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Craig Ellwood: The Architecture of California Modern [Hardcover]

N. Jackson

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Book Description

May 2002
He had no professional license, but was named one of the "three best architects of 1957" along with Frank Lloyd Wright and Mies van der Rohe. He drove a red Ferrari with the license plate VROOM. His succession of wives brought him clients and influenced his designs. He relied on a staff of talented assistants to realize his ideas. If ever there was a product of Hollywood, it was architect Craig Ellwood (1922-1992). A fiction of his own making--even his name was an invention--Ellwood fashioned a career through charm, ambition, and a connoisseur's eye. By the 1950s Ellwood had a thriving practice that infused the Germanic rationalism of Mies van der Rohe with an informal breeziness that was all Southern California. A series of dramatic, open, and elegant houses made him a media star, and interest in him and his work has only increased in recent years. California Modern: The Architecture of Craig Ellwood is the first compre-hensive monograph on this prolific, influential, and complex character. Copiously illustrated with contemporary images--including many striking black and white photographs by Julius Shulman--plans, drawings, and specially commissioned new photography, California Modern traces Ellwood's fascinating personal history, provides a critical evaluation of his work, and establishes his importance as a pivotal shaper of the California style.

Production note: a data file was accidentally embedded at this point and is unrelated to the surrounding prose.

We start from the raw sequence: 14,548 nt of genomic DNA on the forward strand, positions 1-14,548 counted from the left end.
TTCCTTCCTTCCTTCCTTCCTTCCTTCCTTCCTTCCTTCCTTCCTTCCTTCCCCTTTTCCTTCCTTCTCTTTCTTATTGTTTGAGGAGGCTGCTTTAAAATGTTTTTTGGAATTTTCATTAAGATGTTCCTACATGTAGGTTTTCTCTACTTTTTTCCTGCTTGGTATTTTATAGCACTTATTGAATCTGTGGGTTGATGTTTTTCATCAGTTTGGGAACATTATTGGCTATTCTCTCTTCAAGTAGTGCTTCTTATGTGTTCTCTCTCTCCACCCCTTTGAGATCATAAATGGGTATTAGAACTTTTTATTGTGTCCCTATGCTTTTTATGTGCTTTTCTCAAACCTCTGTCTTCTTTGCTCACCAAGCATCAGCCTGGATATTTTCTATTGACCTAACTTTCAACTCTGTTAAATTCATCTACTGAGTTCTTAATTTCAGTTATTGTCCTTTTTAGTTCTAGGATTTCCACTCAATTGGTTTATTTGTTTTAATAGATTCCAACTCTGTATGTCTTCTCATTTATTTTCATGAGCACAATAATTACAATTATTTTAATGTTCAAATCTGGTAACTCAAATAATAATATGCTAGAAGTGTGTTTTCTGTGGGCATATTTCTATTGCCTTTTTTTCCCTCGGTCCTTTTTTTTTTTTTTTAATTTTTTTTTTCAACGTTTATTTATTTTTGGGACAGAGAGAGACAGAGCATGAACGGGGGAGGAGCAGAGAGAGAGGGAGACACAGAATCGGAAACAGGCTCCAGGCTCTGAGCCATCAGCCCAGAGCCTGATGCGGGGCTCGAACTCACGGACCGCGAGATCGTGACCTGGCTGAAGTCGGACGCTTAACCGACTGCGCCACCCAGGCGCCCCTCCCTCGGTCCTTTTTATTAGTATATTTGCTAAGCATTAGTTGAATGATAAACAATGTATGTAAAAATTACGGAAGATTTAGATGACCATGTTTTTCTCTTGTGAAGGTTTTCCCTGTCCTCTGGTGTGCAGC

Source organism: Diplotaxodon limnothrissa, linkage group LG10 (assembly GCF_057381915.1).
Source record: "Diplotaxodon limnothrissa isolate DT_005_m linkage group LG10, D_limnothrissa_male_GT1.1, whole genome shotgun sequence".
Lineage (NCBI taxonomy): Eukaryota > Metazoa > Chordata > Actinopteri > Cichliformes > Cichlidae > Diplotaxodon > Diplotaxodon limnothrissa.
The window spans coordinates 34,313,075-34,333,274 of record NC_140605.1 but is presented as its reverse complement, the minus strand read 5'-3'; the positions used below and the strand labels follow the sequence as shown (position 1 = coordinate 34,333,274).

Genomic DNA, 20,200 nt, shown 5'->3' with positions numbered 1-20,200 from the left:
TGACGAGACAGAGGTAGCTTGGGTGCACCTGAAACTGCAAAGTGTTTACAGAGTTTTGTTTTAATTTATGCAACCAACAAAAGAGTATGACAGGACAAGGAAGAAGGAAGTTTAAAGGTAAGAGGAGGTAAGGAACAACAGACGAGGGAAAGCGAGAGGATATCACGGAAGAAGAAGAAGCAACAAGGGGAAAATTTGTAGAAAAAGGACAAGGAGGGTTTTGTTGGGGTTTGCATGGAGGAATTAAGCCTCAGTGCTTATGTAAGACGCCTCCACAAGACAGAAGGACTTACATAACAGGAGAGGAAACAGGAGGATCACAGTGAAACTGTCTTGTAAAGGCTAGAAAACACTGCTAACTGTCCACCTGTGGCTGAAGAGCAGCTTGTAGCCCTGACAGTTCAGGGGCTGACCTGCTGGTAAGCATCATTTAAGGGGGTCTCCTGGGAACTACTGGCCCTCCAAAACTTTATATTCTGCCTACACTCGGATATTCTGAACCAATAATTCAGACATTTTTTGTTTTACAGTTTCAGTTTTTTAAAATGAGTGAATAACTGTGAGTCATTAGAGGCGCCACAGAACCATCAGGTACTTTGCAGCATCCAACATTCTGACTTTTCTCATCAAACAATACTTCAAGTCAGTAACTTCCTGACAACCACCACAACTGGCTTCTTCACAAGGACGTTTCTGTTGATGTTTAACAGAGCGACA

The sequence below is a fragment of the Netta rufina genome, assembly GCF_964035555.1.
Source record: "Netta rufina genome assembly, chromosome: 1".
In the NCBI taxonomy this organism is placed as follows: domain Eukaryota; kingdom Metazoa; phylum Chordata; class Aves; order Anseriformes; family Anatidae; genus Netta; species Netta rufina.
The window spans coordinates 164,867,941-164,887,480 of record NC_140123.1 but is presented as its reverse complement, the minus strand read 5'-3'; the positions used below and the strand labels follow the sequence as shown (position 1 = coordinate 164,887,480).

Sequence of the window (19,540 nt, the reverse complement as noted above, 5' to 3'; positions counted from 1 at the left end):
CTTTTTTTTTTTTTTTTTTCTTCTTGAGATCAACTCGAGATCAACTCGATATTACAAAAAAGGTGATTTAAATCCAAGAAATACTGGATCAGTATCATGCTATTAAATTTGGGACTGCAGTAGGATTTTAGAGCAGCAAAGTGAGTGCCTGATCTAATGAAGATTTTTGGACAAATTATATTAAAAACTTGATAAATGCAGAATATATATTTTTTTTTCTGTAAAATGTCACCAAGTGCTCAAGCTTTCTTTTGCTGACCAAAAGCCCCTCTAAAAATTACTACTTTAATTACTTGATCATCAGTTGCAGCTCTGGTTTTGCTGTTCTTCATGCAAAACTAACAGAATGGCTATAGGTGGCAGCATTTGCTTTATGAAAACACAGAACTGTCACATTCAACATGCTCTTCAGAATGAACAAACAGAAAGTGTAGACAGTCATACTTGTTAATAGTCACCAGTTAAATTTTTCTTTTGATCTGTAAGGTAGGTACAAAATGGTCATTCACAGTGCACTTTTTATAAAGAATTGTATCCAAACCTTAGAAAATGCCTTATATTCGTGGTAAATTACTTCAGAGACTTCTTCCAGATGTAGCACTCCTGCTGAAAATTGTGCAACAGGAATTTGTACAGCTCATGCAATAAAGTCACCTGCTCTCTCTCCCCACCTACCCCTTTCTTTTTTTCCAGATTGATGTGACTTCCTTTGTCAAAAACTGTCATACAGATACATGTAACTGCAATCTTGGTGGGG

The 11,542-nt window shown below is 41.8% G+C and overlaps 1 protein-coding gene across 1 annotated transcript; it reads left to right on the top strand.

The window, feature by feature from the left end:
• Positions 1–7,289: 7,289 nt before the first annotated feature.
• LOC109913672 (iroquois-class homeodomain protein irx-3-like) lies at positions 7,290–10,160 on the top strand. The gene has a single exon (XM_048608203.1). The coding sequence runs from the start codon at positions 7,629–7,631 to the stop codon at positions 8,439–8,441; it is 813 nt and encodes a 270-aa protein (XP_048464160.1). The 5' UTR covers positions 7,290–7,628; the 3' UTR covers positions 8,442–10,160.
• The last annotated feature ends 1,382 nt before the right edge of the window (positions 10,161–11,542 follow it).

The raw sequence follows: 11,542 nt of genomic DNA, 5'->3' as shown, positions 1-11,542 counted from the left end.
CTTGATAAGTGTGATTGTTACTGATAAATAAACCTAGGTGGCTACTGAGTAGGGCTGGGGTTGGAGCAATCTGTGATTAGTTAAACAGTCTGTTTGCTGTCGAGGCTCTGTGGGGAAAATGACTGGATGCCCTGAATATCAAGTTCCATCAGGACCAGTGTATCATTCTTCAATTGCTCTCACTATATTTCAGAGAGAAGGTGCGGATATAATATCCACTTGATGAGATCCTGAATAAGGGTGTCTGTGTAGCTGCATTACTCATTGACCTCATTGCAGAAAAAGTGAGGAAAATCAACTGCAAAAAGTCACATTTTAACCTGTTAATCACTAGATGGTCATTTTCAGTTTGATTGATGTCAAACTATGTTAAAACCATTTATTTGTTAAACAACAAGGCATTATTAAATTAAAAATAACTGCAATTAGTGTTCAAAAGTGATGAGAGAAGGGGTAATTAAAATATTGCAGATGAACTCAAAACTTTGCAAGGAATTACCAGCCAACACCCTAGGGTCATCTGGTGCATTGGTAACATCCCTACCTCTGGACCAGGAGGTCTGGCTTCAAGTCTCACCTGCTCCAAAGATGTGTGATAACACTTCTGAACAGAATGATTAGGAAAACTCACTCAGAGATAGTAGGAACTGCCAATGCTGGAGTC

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About the Author

Neil Jackson is an architect and professor at the University of Leeds, in the UK.

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Most Helpful Customer Reviews on (beta) 3.8 out of 5 stars  5 reviews
27 of 29 people found the following review helpful
5.0 out of 5 stars A very honest look at my father's work and life 19 Mar 2002
By Jeff Ellwood - Published on
This is an excellent and comprehensive book about Craig Ellwood's life, both professional and personal. It is thoroughly researched, well laid out and fascinating in its detail.
In sharp contrast to Rob Davis' review of this book, I have to say that from my point of view as Craig Ellwood's eldest son, Neil Jackson's book presents a very accurate and honest depiction of my father's work and life. There is no "prejudicial attitude" on Jackson's part. While it is true that the words of my father's former employees should be taken with a grain of salt (obviously!), I can attest that much of what they have to say is correct. Not all of it, but they are not totally off-base. Jackson leaves it up to reader to arrive at his or her own conclusions.